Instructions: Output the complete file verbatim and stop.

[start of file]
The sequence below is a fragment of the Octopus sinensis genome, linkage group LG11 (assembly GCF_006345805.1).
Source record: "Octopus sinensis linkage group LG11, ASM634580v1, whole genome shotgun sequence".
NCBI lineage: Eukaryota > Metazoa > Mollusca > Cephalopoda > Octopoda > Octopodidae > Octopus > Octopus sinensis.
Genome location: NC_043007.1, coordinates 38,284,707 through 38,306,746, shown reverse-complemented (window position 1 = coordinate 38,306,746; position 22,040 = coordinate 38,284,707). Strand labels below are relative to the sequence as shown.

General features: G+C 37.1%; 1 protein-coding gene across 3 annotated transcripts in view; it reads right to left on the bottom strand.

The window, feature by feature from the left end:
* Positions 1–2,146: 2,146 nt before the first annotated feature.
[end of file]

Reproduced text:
The sequence below is a fragment of the Octopus sinensis genome, linkage group LG11 (assembly GCF_006345805.1).
Source record: "Octopus sinensis linkage group LG11, ASM634580v1, whole genome shotgun sequence".
NCBI lineage: Eukaryota > Metazoa > Mollusca > Cephalopoda > Octopoda > Octopodidae > Octopus > Octopus sinensis.
Genome location: NC_043007.1, coordinates 38,284,707 through 38,306,746, shown reverse-complemented (window position 1 = coordinate 38,306,746; position 22,040 = coordinate 38,284,707). Strand labels below are relative to the sequence as shown.

General features: G+C 37.1%; 1 protein-coding gene across 3 annotated transcripts in view; it reads right to left on the bottom strand.

The window, feature by feature from the left end:
* Positions 1–2,146: 2,146 nt before the first annotated feature.